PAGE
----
ANKARA (Reuters) – Turkey’s record demand for natural gas this year is forcing it to step up purchases on a surging spot market as it scrambles to renew long-term contracts expiring this winter.
One of the largest gas importers in Europe, Turkey depends on pipeline gas from Russia, Azerbaijan, and Iran as well as liquefied natural gas (LNG) imports from Nigeria, Algeria, and spot markets. It had four long-term import contracts expiring this year totaling 16 billion cubic meters (bcm) annually.
Turkey has renewed one of them, with Azerbaijan, agreeing on a three-year contract to import up to 6 bcm per year, following the expiry of a 15-year contract for 6.6 bcm, two industry sources told Reuters. The new, shorter contract will be for spot imports of gas with prices indexed to Italy’s PSV hub, as opposed to long-term take-or-pay contracts with oil-indexed pricing that Ankara wants to be phased out.
Turkey’s energy ministry did not respond to Reuter’s questions on the Azerbaijan contract. That still leaves Ankara with three contracts to roll over - two for state and private sector imports via pipeline from Russia’s Gazprom of 4 bcm each, which expire at the end of the year, and 1.3 bcm of Nigerian LNG expiring this month.
With time running short, a meeting between the Russian and Turkish presidents ended without a gas deal two weeks ago. President Vladimir Putin tried to reassure Ankara, saying it was shielded from Europe’s gas crisis by Russian pipeline supply to Turkey. But Turkey has little gas in reserve to fall back on if the talks drag on.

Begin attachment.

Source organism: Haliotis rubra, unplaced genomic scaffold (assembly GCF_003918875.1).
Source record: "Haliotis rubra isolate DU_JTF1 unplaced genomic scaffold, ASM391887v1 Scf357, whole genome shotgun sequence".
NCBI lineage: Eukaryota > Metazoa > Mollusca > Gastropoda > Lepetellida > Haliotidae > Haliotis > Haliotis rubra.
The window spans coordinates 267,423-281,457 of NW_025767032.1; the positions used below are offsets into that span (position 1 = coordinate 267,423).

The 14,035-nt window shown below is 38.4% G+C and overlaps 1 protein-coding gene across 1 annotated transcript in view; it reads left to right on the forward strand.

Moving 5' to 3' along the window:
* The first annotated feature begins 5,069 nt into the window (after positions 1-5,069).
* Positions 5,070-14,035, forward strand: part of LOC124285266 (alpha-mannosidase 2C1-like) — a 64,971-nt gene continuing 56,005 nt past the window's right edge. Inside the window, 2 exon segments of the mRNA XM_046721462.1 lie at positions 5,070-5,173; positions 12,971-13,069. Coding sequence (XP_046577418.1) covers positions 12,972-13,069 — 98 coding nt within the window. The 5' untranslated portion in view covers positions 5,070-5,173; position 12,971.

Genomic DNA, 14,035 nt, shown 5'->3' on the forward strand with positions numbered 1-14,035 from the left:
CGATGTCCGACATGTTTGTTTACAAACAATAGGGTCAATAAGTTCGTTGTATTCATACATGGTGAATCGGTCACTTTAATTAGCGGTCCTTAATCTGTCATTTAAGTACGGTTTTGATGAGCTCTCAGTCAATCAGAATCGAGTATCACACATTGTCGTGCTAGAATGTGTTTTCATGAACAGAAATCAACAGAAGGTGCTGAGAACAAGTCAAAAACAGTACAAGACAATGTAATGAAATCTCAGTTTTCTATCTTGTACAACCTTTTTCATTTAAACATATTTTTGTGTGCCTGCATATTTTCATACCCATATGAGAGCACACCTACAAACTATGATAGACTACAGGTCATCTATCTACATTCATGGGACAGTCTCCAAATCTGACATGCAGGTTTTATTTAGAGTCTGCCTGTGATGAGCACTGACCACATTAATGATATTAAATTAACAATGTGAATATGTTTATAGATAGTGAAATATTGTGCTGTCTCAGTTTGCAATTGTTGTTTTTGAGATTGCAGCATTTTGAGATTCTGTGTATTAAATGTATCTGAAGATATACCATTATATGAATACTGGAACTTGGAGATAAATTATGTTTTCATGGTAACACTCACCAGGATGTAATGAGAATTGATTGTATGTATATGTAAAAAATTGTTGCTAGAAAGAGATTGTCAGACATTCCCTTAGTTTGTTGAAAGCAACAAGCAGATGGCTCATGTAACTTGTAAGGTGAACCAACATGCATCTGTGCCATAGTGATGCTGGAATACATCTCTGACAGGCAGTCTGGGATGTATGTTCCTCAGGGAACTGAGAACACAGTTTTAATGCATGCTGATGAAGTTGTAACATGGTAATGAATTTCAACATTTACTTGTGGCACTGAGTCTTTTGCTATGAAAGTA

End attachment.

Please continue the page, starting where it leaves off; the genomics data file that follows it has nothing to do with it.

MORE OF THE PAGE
“All contractually available pipeline gas from Russia, Iran, and Azerbaijan has been pulled out and used as of mid-September,” a Turkish industry source said.
In the past, Turkey used LNG to complement more expensive pipeline imports. Hiking the share of LNG in gas imports almost to a third in the last two years, it signaled to its import partners that expensive oil-indexed contracts for pipeline gas needed to become more competitive. Plans to cover up to a quarter of its consumption from a new Black Sea discovery from 2027 were also expected to strengthen its hand in negotiations.
However a drought this year curtailed hydroelectric power, putting idled gas power plants back online and driving Turkey’s consumption up to an expected record of 60 bcm of gas, just as prices spike in Europe. With daily peak consumption expected to hit 300 million cubic meters this winter, Turkey will have to renew all expiring contracts with at least the same volumes, and top up its supply with expensive LNG, said industry consultant Arif Aktürk.